A fish fry is a meal containing battered or breaded fried fish. It usually also includes french fries, coleslaw, macaroni salad, lemon slices, tartar sauce, hot sauce, malt vinegar and dessert. Some Native American versions are cooked by coating fish with semolina and egg yolk.
Fish is often served on Friday nights during Lent, the Christian season of repentance, as a restaurant special or through church fundraisers. A fish fry may include potato pancakes (with accompanying side dishes of sour cream or applesauce) and sliced caraway rye bread if served in a German restaurant or area.
A "shore lunch" is traditional in the northern United States and Canada. For decades, outdoor enthusiasts have been cooking their catch on the shores of their favourite lakes.
Fish fries are very common in the Midwestern and northeastern regions of the United States. This is especially true for Christian communities on Fridays during Lent, especially in the Roman Catholic, Lutheran, Anglican and Methodist traditions, when regulations call for abstinence from meat (cf. Friday fast).
Lenten fish fries
The tradition of Christians fasting on Fridays to recognize Jesus's crucifixion on Good Friday dates to the first century AD. Fish had been associated with religious holidays even in pre-Christian times. The first mention of fish in connection with Lent, the season of repentance in Christianity, comes from Socrates of Constantinople, a church historian in the third and fourth centuries who spoke of abstaining from meat and meat products (such as cheese and eggs) during the 40 days of Lent. The custom was mentioned by Pope Gregory I, who was elected in 590, and was later incorporated into canon law. The Roman Catholic tradition of Christianity has been that the flesh of warm-blooded animals is off limits on Fridays, although the 1983 Code of Canon Law provided for alternative observances of the Friday penance outside Lent. In Methodist Christianity, The Directions Given to Band Societies mandate fasting and abstinence from meat on all Fridays of the year. The Book of Common Prayer of the Anglican Christian denomination requires abstinence from meat on all Fridays of the year too.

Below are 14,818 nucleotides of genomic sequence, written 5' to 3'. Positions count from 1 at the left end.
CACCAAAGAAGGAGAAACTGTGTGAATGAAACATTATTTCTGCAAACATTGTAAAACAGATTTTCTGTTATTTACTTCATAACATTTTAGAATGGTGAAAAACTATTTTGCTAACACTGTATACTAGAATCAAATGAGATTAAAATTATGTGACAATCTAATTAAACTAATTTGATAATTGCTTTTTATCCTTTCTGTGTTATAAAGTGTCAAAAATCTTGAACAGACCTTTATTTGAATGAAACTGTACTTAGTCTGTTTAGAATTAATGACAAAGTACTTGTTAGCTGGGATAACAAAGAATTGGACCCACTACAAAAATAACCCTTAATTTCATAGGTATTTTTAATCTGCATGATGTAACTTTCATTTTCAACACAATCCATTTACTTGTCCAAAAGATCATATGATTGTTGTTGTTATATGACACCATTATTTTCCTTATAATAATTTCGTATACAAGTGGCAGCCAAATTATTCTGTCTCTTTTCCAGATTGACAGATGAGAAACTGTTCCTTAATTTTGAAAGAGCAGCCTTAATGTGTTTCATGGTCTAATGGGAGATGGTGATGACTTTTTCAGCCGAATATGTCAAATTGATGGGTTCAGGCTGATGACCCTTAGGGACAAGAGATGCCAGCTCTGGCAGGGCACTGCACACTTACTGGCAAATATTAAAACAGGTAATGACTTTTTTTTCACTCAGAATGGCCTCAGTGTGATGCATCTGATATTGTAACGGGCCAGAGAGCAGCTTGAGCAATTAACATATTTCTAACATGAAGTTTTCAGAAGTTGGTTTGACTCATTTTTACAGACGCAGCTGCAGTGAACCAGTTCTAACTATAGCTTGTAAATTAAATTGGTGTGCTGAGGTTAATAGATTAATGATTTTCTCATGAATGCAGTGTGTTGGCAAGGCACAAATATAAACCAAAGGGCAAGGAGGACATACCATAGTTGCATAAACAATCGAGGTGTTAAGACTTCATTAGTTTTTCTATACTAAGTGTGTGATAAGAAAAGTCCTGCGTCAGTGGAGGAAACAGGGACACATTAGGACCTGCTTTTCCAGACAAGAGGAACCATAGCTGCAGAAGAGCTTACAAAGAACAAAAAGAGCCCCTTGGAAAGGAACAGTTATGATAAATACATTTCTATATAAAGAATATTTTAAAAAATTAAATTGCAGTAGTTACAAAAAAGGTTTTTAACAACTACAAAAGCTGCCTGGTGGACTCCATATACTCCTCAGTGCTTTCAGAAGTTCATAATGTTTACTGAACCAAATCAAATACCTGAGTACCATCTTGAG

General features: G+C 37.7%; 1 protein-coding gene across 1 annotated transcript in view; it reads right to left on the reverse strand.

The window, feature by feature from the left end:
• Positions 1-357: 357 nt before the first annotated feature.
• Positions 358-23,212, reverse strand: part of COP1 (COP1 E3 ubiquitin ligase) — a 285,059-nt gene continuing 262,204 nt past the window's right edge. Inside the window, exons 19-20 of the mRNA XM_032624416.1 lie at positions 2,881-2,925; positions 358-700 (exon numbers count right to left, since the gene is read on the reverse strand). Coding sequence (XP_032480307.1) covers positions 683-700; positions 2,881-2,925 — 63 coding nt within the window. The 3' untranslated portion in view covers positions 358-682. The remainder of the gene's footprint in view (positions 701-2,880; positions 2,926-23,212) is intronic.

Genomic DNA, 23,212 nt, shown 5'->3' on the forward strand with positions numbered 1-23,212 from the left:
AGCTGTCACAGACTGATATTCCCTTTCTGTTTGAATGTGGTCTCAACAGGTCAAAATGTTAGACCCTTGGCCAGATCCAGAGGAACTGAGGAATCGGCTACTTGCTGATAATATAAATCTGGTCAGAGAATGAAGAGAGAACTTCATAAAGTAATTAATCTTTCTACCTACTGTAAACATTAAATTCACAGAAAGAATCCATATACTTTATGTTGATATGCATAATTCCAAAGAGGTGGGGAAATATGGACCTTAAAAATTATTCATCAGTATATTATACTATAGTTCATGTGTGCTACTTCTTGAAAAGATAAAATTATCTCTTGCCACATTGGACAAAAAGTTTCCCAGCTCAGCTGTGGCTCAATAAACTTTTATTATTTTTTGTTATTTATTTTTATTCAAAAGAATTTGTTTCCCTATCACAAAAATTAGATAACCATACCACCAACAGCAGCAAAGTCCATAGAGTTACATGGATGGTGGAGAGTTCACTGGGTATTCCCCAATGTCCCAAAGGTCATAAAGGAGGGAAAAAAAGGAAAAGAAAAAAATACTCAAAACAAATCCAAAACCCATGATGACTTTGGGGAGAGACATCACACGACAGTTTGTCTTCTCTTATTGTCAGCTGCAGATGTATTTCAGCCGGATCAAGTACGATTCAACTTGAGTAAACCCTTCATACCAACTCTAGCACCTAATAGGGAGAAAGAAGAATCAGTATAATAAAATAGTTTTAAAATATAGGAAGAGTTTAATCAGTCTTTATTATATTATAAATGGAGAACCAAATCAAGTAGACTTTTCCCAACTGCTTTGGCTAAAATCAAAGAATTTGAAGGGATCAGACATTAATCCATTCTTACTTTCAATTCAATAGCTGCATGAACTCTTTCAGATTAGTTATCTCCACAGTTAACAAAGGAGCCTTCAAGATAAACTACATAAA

Northeastern United States
Battered or breaded haddock and cod fish fry is one of the trademarks of upstate New York cuisine and northwestern Pennsylvania, especially Albany, Buffalo, Pittsburgh, and Rochester, as well as Syracuse, and Utica. Many restaurants in these cities serve a fish fry on Friday, even outside Lent, and it is often available throughout the week. These meals typically consist of a piece of fish, coleslaw (sometimes potato salad or macaroni salad), french fries, and a dinner roll.
Southeastern United States
In the southern United States, a fish fry is a family or social gathering, held outdoors or in large halls. At a typical fish fry, quantities of fish (such as bream, catfish, flounder and bass) available locally are battered and deep-fried in cooking oil. The batter usually consists of corn meal, milk or buttermilk, and seasonings. In addition to the fish, hushpuppies (deep-fried, seasoned corn dumplings), and coleslaw are served. These events are often potluck affairs. In Georgia and South Carolina, fish are dipped in milk, then into a mix of flour, cornmeal and seasonings before frying. Cheese grits is often a side dish.